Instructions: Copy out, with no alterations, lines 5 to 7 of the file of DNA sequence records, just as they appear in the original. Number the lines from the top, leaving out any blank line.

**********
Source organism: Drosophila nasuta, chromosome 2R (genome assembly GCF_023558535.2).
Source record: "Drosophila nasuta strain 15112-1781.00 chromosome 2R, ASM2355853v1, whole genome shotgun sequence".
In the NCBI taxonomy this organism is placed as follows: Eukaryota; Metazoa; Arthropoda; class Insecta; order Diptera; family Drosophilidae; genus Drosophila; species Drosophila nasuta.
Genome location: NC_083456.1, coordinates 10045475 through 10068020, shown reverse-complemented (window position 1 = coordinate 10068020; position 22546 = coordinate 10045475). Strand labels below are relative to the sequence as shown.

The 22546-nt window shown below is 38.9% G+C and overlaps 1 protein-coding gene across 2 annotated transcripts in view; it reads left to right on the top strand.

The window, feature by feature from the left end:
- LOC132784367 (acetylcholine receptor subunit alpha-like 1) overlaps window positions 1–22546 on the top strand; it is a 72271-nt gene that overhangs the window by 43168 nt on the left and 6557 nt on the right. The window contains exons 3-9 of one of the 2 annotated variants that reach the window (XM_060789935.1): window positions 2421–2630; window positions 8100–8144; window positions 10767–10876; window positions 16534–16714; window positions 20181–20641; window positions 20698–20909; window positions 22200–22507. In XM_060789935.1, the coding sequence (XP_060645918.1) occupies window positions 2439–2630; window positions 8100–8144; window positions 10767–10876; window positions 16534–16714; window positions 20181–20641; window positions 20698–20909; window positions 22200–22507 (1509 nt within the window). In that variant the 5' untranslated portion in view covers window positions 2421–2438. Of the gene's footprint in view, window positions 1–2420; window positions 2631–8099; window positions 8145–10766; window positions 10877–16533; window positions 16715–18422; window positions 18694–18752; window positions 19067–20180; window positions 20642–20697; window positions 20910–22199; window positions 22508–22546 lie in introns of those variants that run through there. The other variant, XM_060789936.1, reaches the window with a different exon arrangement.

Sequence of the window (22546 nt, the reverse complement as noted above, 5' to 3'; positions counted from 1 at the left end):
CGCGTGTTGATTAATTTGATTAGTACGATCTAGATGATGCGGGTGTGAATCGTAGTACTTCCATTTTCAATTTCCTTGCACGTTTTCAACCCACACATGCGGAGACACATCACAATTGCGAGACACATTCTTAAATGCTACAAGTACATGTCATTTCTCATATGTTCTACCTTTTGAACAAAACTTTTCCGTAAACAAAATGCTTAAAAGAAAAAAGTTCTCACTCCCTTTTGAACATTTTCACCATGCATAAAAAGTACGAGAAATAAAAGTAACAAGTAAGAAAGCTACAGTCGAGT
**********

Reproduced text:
The 22546-nt window shown below is 38.9% G+C and overlaps 1 protein-coding gene across 2 annotated transcripts in view; it reads left to right on the top strand.

The window, feature by feature from the left end:
- LOC132784367 (acetylcholine receptor subunit alpha-like 1) overlaps window positions 1–22546 on the top strand; it is a 72271-nt gene that overhangs the window by 43168 nt on the left and 6557 nt on the right. The window contains exons 3-9 of one of the 2 annotated variants that reach the window (XM_060789935.1): window positions 2421–2630; window positions 8100–8144; window positions 10767–10876; window positions 16534–16714; window positions 20181–20641; window positions 20698–20909; window positions 22200–22507. In XM_060789935.1, the coding sequence (XP_060645918.1) occupies window positions 2439–2630; window positions 8100–8144; window positions 10767–10876; window positions 16534–16714; window positions 20181–20641; window positions 20698–20909; window positions 22200–22507 (1509 nt within the window). In that variant the 5' untranslated portion in view covers window positions 2421–2438. Of the gene's footprint in view, window positions 1–2420; window positions 2631–8099; window positions 8145–10766; window positions 10877–16533; window positions 16715–18422; window positions 18694–18752; window positions 19067–20180; window positions 20642–20697; window positions 20910–22199; window positions 22508–22546 lie in introns of those variants that run through there. The other variant, XM_060789936.1, reaches the window with a different exon arrangement.